Sparking inspiration for change

A community art performance in City Park gives attendees the opportunity to reflect, commemorate and support those who have died and those who are living with HIV/AIDS

Through a directed choreography, The Lighting the Way Lantern Festival uses movement and light to connect friends and strangers alike in a human chain
Through a directed choreography, The Lighting the Way Lantern Festival uses movement and light to connect friends and strangers alike in a human chain
Credit: 
Supplied

Stop to reflect, ignite to commemorate and connect in support. By giving only a few minutes of your time to this year’s AIDS Walk and Lighting the Way Lantern Festival tomorrow evening, you’ll have the opportunity to align with local artists and support those who have died and those who are currently living with HIV/AIDS.

Along with the involvement of three community groups creating light installations around the theme of “spark” this Saturday in City Park, a number of professional artists will be creating works during the night between 8 p.m. and 10 p.m. This year, the theme represents the light that starts the fire and the ability for one person’s actions to ignite a movement for change.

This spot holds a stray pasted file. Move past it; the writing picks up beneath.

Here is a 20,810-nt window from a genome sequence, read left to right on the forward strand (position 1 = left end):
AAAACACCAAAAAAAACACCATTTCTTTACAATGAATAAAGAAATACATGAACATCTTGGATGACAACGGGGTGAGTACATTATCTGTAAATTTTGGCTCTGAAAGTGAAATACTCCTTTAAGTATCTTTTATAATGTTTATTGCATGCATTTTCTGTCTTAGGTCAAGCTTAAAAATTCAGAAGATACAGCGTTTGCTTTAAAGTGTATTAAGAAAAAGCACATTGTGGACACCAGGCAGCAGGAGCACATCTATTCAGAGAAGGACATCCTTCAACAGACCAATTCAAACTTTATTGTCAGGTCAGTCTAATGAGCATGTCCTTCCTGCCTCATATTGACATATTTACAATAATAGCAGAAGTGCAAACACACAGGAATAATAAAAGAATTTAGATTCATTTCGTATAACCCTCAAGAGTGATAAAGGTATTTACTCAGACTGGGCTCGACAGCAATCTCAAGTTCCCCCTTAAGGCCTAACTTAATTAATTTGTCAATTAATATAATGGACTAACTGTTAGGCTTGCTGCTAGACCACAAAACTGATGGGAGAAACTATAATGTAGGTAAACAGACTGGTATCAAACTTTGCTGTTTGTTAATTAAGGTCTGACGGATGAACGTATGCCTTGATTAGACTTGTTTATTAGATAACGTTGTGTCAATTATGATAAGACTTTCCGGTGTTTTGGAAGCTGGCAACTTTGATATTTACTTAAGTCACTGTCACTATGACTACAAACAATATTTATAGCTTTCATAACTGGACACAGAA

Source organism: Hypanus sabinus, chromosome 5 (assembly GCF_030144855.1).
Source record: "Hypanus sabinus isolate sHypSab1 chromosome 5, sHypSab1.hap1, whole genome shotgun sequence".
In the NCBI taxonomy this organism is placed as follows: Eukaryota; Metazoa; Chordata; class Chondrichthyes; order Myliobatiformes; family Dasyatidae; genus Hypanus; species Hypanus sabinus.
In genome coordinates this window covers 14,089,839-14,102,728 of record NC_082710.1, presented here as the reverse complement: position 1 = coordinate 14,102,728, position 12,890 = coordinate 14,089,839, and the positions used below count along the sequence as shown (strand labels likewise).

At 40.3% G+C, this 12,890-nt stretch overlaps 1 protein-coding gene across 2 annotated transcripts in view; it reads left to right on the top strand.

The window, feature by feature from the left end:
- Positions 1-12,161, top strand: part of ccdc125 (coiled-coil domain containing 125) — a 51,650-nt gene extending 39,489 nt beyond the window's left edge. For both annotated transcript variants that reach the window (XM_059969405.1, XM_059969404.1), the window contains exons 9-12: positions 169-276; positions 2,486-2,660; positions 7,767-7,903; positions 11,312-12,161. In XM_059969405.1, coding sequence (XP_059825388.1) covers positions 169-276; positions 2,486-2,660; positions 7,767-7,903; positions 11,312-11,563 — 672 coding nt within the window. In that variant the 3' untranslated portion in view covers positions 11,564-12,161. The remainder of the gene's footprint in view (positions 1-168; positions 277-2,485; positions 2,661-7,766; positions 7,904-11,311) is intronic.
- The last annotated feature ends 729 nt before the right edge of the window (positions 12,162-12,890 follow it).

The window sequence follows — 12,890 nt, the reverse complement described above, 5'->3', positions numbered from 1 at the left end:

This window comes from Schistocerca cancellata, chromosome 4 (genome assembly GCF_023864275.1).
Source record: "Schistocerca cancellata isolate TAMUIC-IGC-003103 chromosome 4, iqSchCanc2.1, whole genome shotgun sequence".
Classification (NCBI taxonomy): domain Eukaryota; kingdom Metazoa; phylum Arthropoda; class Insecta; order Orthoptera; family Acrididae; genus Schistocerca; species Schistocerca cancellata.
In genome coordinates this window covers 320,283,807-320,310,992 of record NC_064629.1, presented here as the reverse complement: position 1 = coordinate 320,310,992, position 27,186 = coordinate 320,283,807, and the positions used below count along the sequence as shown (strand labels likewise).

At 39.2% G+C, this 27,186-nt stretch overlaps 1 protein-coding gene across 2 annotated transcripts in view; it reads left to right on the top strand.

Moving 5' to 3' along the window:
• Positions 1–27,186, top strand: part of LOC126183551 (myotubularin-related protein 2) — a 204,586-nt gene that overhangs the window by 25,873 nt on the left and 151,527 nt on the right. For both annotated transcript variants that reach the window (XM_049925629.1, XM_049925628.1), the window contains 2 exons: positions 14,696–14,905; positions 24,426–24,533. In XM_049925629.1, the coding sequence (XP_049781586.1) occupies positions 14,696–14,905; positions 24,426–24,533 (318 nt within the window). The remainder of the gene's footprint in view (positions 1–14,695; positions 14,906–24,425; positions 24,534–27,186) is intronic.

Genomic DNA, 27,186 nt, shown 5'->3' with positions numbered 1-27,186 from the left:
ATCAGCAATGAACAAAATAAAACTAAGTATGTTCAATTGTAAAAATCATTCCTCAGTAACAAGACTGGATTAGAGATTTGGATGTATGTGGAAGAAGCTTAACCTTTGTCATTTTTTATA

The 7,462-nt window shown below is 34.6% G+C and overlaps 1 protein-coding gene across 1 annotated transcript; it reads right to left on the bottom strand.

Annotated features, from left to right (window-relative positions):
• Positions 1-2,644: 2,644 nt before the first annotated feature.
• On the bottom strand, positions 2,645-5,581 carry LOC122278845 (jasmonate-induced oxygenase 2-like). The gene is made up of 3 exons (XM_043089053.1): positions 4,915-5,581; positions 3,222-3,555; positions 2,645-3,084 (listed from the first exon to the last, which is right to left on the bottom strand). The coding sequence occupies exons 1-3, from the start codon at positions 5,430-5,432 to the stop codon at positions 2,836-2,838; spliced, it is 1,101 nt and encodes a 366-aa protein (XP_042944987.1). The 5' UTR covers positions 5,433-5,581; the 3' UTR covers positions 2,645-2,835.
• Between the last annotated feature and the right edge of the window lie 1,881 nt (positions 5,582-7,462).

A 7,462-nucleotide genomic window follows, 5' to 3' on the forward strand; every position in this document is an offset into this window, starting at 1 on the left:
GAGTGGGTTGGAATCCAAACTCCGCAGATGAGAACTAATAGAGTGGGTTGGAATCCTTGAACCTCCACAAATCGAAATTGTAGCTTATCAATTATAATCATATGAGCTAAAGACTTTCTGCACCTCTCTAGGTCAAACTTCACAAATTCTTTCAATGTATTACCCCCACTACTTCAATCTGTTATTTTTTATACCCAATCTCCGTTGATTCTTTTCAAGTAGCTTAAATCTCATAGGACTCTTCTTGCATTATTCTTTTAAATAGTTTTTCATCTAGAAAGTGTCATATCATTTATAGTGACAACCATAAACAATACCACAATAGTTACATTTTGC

It’s not everyday one is invited to be a part of such a large-scale, interactive live artwork at sunset, let alone one for such an important and worthy cause. One of the organizers Julie Fiala explained how through a directed choreography, the community performance will set out to use movement and light to connect both friends and strangers in a human chain.

“There was a call for artists from HIV/AIDS Regional Services (HARS) to be involved in the Lantern Festival,” she said. “Kate Yüksel and I decided we wanted to create an aesthetic experience that would allow people to come together on a large scale to reflect on the condition and represent a sense of support for those living and those who have died of HIV/AIDS.”

Though the performance itself is an interactive art piece entitled, STOP IGNITE CONNECT, which will invite participants to perform a simple arm gesture to help move a beam of light in a circle formation. Despite the grand nature of the piece, HARS Community Art Facilitator, Anna Elmberg Wright, told me not all involved would necessarily be artists.